Letitia James Pressures FDA To Set Safety Standars On Baby Food
News Politics

N.Y. Attorney Letitia James Pressures FDA To Set Safety Standards On Baby Food

Letitia James
New York Attorney General Letitia James (Image: Twitter/@Bloomberg)

(Reuters) – New York Attorney General Letitia James on Tuesday urged the U.S. Food and Drug Administration (FDA) to take action to set uniform standards related to toxic metals across all baby foods.

James called on the FDA to follow recommendations issued last week by a U.S. House panel to set standards for all baby food, not just rice cereal, and require food manufacturers to test finished products for toxic metals rather than just separate ingredients. James also said she is simultaneously exploring all legal options.

The FDA did not immediately comment Tuesday but said last week it had a “strong commitment to continue to reduce consumer exposure to toxic elements and other contaminants from food.”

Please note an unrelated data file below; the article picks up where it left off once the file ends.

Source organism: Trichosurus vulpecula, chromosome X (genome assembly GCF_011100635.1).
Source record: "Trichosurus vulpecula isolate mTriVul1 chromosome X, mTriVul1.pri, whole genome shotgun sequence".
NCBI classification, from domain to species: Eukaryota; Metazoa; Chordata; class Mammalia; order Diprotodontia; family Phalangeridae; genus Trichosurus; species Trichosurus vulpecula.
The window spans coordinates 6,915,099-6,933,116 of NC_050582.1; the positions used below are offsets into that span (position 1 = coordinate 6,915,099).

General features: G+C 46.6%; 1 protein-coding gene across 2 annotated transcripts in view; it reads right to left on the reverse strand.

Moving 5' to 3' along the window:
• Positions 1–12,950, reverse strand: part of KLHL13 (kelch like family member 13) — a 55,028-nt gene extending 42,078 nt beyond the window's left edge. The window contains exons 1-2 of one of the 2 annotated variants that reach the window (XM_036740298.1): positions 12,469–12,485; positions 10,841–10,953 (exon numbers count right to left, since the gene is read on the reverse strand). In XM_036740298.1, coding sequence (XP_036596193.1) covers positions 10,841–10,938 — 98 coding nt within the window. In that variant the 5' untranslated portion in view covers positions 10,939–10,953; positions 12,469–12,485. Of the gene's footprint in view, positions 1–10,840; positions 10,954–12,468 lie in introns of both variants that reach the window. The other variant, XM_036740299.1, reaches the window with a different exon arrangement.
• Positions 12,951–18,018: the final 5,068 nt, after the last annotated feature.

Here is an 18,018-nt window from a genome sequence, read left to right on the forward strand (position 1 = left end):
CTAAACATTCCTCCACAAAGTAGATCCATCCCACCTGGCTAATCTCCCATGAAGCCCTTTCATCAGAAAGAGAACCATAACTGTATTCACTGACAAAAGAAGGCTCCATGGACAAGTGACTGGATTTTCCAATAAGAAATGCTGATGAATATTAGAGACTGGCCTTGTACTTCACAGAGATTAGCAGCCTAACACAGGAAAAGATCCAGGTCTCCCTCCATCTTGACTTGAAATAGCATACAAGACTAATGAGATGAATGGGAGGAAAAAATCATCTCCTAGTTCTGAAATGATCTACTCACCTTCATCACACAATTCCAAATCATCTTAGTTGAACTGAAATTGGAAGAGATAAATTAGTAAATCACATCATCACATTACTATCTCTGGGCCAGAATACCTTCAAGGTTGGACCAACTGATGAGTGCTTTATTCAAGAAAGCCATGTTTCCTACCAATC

The House Oversight subcommittee report found “dangerous levels of toxic heavy metals” in certain baby foods that could cause neurological damage.

The panel examined baby food made by Nurture Inc, Hain Celestial Group Inc, Beech-Nut Nutrition, Gerber, a unit of Nestle, and others.

The report said internal company standards “permit dangerously high levels of toxic heavy metals, and documents revealed that the manufacturers have often sold foods that exceeded those levels.”

Baby food companies said last week they were working to reduce levels of metals that occur naturally in food products.

FDA notes toxic elements are present in the environment and enter the food supply through soil, water or air. “Because they cannot be completely removed, our goal is to reduce exposure to toxic elements in foods to the greatest extent feasible,” the FDA said last week.

The FDA has declared that inorganic arsenic, lead, cadmium, and mercury are dangerous, particularly to infants and children, the report noted.

The FDA in August finalized guidance on infant rice cereal, setting an action level of 100 parts of inorganic arsenic per billion.

(Reporting by David Shepardson; Editing by Chizu Nomiyama and Steve Orlofsky)